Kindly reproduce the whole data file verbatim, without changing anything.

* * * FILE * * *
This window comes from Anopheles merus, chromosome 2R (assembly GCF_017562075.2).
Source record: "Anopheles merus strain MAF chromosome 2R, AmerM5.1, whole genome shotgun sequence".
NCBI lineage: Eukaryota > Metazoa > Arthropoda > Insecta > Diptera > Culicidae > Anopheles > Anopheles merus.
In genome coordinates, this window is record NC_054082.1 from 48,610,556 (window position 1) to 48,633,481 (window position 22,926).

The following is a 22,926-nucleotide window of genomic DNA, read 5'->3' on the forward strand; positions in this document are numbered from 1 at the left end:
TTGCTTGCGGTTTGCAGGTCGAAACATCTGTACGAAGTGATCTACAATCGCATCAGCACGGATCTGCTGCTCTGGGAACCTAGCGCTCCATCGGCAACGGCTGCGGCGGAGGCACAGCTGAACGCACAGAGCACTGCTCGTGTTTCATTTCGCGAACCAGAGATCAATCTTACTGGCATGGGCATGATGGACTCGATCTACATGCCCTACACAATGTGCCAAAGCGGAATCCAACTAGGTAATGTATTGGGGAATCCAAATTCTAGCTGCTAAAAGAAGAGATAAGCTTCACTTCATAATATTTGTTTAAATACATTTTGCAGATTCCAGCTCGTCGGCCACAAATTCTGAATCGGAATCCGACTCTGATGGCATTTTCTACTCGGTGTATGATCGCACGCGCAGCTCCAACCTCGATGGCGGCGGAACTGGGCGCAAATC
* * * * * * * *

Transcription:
This window comes from Anopheles merus, chromosome 2R (assembly GCF_017562075.2).
Source record: "Anopheles merus strain MAF chromosome 2R, AmerM5.1, whole genome shotgun sequence".
NCBI lineage: Eukaryota > Metazoa > Arthropoda > Insecta > Diptera > Culicidae > Anopheles > Anopheles merus.
In genome coordinates, this window is record NC_054082.1 from 48,610,556 (window position 1) to 48,633,481 (window position 22,926).

The following is a 22,926-nucleotide window of genomic DNA, read 5'->3' on the forward strand; positions in this document are numbered from 1 at the left end:
TTGCTTGCGGTTTGCAGGTCGAAACATCTGTACGAAGTGATCTACAATCGCATCAGCACGGATCTGCTGCTCTGGGAACCTAGCGCTCCATCGGCAACGGCTGCGGCGGAGGCACAGCTGAACGCACAGAGCACTGCTCGTGTTTCATTTCGCGAACCAGAGATCAATCTTACTGGCATGGGCATGATGGACTCGATCTACATGCCCTACACAATGTGCCAAAGCGGAATCCAACTAGGTAATGTATTGGGGAATCCAAATTCTAGCTGCTAAAAGAAGAGATAAGCTTCACTTCATAATATTTGTTTAAATACATTTTGCAGATTCCAGCTCGTCGGCCACAAATTCTGAATCGGAATCCGACTCTGATGGCATTTTCTACTCGGTGTATGATCGCACGCGCAGCTCCAACCTCGATGGCGGCGGAACTGGGCGCAAATC